vernis -, Vienna. ---- We had an invitation lately froin Mons. de Breteuil to dinc on the top of inount Calenberg, where there is a convent of monks. The table for dinner was covered in a field near the convent under the shade of some trees: Madame de Ma. tignon, daughter of M. de Breteuil, did the honours; some of the finest women of Vieana, her companions were of the company. During the dessert, some of the fathers came and presented the company with baskets of fruit aud sallad from their gar. den. The ainbassador invited them to sit and the ladies pledged thein in Tokay. M. de Breteuil had previously obtained permission for the ladies to enter the convent; which they accordingly did as soon as they rose from the table, attended by all the company. : You will readily believe that the appearance of so many handsome women would be particularly interesting to a community which had never before beheld a female within their walls. This, indeed, was sufficiently evident, in spite of the gravity and mortified looks of the fathers. , One lady, of a gay. disposition, laid hold of a hule scourge which bung at one of the father's belts, and desired he would inake her a present of it, for she wished to use it when she returned home, having, as she said, been a great sinner. The father, with great gallantry, begged she would spare her, own fair skin, assuring her that he would give himself a hearty flogging on her account that very evening; and, to prove how much he was in earnest, fell directly on his knees before a little altar and began to whip his own shoulders with great earnestness, declaring, that, when the ladies should retire, he would lay it with the same violence on his naked body; for, he was determined she should be as free from sin as she was on the day of her birth. This melted the heart of the lady, she begged the. father might take no more of her faults upon his shoulders; she now assured him that, her slips had been very venial, and that she was convinced what he had already done: would clear ber as completely as if he should whip himself to the bone.. .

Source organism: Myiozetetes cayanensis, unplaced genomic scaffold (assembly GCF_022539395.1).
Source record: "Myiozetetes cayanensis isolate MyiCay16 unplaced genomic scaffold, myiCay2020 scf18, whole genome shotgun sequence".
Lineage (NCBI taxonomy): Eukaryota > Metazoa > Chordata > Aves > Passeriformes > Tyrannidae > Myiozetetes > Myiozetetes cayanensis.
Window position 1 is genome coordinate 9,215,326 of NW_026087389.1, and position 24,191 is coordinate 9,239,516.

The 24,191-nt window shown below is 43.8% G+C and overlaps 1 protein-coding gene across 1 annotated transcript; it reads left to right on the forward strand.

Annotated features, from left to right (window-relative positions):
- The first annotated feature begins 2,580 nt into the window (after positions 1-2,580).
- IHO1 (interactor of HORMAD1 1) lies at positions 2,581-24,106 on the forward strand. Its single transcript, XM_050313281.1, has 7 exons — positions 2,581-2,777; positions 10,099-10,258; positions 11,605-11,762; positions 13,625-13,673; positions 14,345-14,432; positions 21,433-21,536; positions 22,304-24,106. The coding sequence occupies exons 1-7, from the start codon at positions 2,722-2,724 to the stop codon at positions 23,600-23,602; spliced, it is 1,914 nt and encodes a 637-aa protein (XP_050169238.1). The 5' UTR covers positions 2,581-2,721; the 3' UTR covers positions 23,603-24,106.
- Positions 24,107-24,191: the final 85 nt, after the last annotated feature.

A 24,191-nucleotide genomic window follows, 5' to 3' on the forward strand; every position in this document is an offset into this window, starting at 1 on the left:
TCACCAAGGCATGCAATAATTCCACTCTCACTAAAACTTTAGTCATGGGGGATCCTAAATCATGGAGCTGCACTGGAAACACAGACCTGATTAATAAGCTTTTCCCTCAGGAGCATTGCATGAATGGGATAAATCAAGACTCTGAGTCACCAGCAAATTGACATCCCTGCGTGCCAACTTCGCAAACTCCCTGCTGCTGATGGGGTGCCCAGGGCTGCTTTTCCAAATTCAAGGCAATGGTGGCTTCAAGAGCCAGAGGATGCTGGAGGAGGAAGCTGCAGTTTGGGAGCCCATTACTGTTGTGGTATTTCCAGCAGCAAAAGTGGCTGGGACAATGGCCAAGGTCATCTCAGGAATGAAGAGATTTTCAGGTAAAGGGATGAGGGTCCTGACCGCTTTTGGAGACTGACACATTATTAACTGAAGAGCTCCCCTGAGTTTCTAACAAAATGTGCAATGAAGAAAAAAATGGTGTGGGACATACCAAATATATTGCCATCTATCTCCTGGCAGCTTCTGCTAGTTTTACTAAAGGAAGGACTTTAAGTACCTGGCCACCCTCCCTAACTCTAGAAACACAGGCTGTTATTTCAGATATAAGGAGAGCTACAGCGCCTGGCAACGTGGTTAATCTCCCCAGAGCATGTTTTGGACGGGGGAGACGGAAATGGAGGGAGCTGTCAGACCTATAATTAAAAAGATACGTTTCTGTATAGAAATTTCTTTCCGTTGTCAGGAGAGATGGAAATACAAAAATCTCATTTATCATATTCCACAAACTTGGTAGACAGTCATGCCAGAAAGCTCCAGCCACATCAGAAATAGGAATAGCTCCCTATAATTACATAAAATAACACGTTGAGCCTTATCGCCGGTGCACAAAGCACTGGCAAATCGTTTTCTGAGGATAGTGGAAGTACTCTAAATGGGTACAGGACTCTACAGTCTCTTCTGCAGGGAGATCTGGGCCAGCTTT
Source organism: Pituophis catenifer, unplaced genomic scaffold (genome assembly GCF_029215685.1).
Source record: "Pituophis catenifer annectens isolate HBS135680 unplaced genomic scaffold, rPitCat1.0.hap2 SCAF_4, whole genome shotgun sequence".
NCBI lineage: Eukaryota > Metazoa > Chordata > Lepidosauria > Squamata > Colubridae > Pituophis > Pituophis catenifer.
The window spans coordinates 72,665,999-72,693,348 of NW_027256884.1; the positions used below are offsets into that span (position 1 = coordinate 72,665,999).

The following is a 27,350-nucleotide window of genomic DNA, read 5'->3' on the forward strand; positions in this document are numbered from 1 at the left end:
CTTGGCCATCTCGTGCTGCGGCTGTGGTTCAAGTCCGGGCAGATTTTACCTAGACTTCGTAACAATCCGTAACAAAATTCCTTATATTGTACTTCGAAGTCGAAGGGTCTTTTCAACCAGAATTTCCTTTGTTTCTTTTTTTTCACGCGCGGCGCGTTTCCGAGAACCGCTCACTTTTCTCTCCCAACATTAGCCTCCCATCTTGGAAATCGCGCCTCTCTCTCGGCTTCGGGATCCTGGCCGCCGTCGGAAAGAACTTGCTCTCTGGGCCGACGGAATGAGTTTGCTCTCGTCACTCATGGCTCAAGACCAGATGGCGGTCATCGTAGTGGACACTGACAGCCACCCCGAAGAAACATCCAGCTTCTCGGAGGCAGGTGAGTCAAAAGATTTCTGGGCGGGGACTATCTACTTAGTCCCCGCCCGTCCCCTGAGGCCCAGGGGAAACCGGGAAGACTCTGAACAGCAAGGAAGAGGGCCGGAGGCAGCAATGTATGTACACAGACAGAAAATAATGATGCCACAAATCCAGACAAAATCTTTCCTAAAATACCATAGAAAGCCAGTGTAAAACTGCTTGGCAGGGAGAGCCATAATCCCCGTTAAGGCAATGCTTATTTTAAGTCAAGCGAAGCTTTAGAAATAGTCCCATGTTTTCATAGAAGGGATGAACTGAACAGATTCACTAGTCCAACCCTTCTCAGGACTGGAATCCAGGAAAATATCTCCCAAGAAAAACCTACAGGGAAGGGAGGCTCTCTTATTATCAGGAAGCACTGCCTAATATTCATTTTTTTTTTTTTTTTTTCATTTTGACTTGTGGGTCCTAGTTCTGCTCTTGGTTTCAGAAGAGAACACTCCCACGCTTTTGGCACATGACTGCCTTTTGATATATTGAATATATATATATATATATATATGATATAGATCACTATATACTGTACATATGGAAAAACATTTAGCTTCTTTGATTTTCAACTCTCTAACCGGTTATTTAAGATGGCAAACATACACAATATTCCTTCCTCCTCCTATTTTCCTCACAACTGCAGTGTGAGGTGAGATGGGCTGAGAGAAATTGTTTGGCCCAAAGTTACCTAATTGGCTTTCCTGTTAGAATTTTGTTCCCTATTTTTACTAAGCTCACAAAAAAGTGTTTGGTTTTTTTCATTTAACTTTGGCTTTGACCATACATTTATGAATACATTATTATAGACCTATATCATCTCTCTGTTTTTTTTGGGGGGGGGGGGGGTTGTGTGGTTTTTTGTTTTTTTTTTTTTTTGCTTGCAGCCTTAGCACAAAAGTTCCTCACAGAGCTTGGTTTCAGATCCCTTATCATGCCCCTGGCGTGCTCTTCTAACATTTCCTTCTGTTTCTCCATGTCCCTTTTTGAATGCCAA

. The most superlative instance of fanatic malignity is to be found in the following in, vective of MILTON against the bishops of the church of England: “ But they, that by the imparing and diminution of the true faith, the distresses and servitude of their country, aspire to high dignity, rule, and promotion, here, after a shameful end in this life, (which God grant them !) shall be thrown down eternally into the darkest and deepest gulph of hell; where, under the despiteful control, the trample, and spurn, of all the other damned, who, in the anguish of their torture, shall have no other ease : than to exercise a raving and beastial tyranny over them as their slaves and negroes; they shall remain in that plight for ever, the basest, the lowermost, the most dejected, . most under-foot, and down-trodden, vassals of perdition." Milton's Treatise of Reformation, vol.i. p. 274. Jones's Essay on the Church.